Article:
Also noted are commercial network systems with printers is the 1992 Xerox Corporation “Network Publisher” version of the “DocuTech®” publishing system, including the “Network Server” to customer’s Novell® 3.11 networks, supporting various different network protocols, such as “Ethernet™” and TCP/IP. Additionally noted is the Eastman Kodak “LionHeart™” system. A network publication noted is “Mastering Novell® Netware®”, 1990, SYBEX, Inc., Alameda, Calif., by Cheryl E. Currid and Craig A. Gillett. Further noted are page description languages (PDL) for printers and systems as defined in “Interpress™: The Source Book”, Simon & Schuster, Inc., New York, New York, 1988, by Harrington, S. J. and Buckley, R. R.; and Adobe Systems Incorporated “PostScript® Language Reference Manual”, Addison-Wesley Co., 1990. Also noted is the Apple Corp. “Quickdraw™” software and its published materials.
Printers (and printer controllers or servers) are also sometimes referred to as “shared resources” in a networked environment. The server typically functions as a “spooler” to buffer the jobs that are sent to it, as well as a page description language (PDL) “decomposer”, for converting the PDL files (e.g., “Interpress™” or “PostScript”®) to bitmapped files for application to the printer. Also of interest is Pennant Systems Co., Print Services Facility/2 (PFS/2), server-based software intended to act as a universal translator between various network protocols (LAN, TCP/IP and SNA) and printer document protocols (PCL and Postscript).
Another example of an established commercial integral system, with a shared printer and system server, comprises the Xerox Corporation “VP Local Laser Printing” software application package, which, together with the Xerox “4045” (or other) Laser Copier/Printer (CP), the “6085” “Professional Computer System” using Xerox Corporation “ViewPoint” or “GlobalView®” software and a “local printer print service! Option” kit, comprises the “Documenter” system. The laser printer prints text and graphics with high quality resolution on a variety of paper sizes and special papers, including transparencies, labels, and envelopes. When equipped with the optional copier feature, the “4045” CP also alternatively provides quick copies, functioning as a copier.! Printing occurs as a background process, enabling system users to continue with other desktop activities at their terminals. VP Local Laser Printing software can be loaded at a networked, remote, or standalone Xerox “6085” Professional Computer System (workstation).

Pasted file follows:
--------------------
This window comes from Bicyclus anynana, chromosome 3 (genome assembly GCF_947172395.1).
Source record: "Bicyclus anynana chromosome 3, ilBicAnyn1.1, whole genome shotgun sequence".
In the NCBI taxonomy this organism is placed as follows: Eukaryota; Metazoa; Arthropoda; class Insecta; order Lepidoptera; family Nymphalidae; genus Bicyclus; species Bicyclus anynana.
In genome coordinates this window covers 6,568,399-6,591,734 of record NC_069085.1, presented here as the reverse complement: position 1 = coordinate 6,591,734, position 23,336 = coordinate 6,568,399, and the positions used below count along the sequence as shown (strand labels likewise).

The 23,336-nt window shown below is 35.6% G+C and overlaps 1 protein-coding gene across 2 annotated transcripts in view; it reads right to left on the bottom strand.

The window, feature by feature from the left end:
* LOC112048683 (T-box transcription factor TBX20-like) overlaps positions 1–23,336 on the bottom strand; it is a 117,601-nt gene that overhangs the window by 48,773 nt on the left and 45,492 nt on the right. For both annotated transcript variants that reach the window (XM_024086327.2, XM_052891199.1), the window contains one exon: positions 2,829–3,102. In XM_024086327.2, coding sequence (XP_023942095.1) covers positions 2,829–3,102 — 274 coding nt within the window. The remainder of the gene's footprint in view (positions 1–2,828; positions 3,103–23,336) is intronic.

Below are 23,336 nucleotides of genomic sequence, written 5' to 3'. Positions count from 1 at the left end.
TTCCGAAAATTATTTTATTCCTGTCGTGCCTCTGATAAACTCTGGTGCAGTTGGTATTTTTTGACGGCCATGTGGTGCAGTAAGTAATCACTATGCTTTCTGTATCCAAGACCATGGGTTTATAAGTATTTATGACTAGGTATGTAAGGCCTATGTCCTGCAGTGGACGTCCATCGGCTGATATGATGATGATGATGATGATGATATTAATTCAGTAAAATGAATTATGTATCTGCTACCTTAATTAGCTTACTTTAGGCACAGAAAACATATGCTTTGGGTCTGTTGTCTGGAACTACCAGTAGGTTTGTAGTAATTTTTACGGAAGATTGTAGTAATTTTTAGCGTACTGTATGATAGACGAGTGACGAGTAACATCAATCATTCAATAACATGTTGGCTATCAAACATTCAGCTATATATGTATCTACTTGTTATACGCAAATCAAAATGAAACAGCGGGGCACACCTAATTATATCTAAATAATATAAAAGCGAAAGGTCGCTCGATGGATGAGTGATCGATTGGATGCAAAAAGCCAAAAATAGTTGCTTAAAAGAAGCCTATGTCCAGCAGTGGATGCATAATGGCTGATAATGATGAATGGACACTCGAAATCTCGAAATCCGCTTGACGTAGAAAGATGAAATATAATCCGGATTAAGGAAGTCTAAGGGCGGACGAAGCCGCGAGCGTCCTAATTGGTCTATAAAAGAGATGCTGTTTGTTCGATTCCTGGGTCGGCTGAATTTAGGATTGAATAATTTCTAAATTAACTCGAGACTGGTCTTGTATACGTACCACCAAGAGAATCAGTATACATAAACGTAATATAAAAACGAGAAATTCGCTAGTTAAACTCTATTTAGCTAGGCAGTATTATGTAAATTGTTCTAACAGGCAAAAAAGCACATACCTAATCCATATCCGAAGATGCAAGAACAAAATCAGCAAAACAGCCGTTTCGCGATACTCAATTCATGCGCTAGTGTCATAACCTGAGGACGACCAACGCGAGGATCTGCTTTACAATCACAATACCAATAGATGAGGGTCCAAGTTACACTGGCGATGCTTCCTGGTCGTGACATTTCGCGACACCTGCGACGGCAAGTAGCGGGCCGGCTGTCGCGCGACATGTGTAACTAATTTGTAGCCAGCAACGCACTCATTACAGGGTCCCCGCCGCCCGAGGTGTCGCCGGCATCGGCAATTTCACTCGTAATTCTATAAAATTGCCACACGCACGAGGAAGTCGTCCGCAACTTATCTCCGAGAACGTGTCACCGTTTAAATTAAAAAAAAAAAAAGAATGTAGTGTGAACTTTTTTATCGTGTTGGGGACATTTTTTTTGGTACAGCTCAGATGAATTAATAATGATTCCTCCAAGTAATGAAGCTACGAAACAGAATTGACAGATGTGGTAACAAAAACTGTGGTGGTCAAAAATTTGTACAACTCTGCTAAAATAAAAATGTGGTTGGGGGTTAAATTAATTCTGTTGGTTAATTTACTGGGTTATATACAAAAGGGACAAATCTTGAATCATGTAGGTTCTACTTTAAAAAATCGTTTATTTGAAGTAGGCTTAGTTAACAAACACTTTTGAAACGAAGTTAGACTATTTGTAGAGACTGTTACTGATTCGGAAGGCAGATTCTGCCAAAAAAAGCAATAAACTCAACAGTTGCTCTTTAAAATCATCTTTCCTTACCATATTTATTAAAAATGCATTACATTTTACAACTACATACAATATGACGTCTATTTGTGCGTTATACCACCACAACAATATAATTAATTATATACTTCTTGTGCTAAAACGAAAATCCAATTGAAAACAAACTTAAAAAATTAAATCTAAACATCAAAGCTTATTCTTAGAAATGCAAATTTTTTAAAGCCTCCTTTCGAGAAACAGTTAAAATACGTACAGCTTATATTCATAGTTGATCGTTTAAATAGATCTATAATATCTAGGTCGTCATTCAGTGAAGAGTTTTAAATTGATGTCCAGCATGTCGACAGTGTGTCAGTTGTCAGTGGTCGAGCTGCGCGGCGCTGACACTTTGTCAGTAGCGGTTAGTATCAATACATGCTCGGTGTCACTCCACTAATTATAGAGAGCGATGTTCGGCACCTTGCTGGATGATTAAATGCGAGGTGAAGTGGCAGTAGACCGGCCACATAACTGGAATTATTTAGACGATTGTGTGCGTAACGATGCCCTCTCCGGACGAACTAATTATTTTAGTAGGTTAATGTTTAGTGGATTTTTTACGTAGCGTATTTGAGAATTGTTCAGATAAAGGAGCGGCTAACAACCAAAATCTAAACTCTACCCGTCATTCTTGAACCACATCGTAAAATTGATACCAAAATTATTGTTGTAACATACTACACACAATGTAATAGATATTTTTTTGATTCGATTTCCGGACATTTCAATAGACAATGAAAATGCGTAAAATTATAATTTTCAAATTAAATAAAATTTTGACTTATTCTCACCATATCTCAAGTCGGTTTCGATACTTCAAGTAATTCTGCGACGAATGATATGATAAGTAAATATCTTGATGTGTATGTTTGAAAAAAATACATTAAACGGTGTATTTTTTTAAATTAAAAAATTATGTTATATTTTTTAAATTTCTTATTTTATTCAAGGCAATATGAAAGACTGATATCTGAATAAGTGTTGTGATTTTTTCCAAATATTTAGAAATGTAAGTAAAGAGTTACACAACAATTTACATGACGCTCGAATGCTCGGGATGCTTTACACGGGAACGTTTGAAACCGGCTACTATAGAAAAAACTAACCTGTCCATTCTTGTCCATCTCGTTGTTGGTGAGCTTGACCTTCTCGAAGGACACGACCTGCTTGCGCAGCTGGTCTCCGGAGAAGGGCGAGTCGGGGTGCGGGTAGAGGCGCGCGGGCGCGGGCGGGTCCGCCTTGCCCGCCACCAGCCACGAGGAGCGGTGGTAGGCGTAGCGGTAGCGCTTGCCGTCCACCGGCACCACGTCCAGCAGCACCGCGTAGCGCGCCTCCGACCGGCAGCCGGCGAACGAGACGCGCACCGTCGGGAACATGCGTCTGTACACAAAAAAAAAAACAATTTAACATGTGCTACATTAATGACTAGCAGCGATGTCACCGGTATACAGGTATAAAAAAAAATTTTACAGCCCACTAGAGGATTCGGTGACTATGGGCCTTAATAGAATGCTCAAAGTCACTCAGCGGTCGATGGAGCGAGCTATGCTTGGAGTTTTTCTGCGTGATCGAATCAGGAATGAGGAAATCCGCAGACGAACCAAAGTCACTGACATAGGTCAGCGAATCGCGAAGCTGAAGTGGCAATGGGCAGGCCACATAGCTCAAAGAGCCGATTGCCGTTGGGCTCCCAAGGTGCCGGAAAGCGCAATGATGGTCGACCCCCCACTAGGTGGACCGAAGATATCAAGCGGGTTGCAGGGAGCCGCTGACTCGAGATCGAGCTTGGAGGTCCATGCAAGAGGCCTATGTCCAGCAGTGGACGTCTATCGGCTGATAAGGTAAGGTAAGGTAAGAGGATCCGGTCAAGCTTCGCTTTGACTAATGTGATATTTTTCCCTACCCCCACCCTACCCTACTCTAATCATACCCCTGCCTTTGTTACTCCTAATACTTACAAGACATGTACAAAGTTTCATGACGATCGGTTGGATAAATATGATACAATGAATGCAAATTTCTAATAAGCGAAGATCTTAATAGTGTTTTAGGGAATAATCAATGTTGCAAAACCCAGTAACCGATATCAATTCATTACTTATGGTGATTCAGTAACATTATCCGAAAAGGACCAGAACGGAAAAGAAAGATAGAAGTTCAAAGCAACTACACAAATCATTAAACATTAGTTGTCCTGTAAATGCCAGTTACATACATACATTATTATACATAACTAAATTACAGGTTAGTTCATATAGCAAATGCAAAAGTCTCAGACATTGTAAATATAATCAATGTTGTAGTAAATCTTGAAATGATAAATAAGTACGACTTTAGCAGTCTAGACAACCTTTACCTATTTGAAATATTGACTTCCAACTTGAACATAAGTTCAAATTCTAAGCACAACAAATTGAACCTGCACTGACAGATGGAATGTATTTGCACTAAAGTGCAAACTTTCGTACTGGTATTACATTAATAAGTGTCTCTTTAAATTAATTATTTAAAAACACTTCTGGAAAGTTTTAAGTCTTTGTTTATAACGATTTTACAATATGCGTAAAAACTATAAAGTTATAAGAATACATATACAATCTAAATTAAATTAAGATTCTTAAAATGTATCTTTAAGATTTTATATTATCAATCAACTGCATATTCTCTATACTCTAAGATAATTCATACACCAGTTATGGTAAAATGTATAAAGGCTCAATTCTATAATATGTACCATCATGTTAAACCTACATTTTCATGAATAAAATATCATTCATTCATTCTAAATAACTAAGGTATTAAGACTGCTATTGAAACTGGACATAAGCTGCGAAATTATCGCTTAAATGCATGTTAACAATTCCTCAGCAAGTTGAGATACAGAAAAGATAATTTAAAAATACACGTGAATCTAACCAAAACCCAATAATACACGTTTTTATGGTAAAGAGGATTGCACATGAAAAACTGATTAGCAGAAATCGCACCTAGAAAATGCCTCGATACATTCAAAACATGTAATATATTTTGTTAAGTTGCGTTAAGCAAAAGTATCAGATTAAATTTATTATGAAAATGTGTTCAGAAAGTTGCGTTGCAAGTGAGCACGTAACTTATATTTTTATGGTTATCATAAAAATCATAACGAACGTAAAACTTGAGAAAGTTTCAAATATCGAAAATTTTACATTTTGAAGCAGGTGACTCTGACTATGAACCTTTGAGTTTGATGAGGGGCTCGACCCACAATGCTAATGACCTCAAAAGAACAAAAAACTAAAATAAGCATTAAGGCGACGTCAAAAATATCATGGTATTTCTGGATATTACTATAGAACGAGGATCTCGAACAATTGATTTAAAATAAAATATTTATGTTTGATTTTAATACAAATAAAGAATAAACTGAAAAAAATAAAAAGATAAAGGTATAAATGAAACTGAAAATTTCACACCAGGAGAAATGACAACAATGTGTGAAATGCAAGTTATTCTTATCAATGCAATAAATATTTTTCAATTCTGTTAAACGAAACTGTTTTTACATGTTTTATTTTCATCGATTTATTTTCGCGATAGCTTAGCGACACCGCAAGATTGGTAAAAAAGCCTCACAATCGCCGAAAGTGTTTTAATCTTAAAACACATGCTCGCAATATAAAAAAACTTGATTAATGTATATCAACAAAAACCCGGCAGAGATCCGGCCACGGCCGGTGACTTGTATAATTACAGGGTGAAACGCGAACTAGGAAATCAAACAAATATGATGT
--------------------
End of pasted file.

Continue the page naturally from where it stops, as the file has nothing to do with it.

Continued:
Different workstations can access print services in different ways. To print a document, desirably the user can simply “copy” or “move” the document, with a mouse click or other command, to a printer icon on the workstation desktop, and set the displayed printing options, as on Xerox Corporation workstations. From other workstations such as the IBM PC’s, the user may need to select menu items or type in commands to obtain access. The workstation selectable print options can include the number of copies, selected pages to be printed, paper size, image orientation, a choice of printers, and phone numbers when sending to a facsimile device. In addition, the option sheet allows the user to specify whether to delete the “Interpress™” or other master, or retain it at the workstation desktop. Already print-formatted or master documents may be transmitted to the printer directly, eliminating the need to repeat the conversion or decomposition process if another copy of the document is desired. If saved, an “Interpress™” master can be stored at the file service or even mailed to one or more individuals via an electronic mail service. Utilizing an internetwork routing service, users can transmit “Interpress™” or other printing masters through a network and then across an internet, typically, via telephone lines, twisted pair wires, coaxial cables, microwaves, infrared, and/or other data links, allowing documents created in one location to be automatically routed to a print service and printer hundreds or even thousands of miles away, in seconds or minutes.
The recently announced Xerox Corporation developed “PaperWorks”™ product utilizes a special encoded fine pattern of special marks (“glyphs”), electronically recognized as such using PC computer software by the facsimile electronic image receiver. It was initially configured to operate on a conventional personal computer having a conventional internal fax card and a modem, electronic mail system or other network connection to telecommunications, and running “Windows”™ software. A “PaperWorks”™ fax form carries a coded identification region which, upon scanning, may be decoded by an appropriate processing system. This coded identification allows the system to determine which of several different pre-stored forms the received form is, and what its page layout is. From this, the system can also extract the necessary user-entered information from the form to facilitate processing. An important feature of the “PaperWorks”™ system is the use of data defining a control sheet image to provide information in accordance with which operations are performed on data defining a sequence of images data defining images, not actual physical sheets of a medium!. For example, the control sheet image can include information indicating a destination to which the fax server then transmits data defining said sequence of images.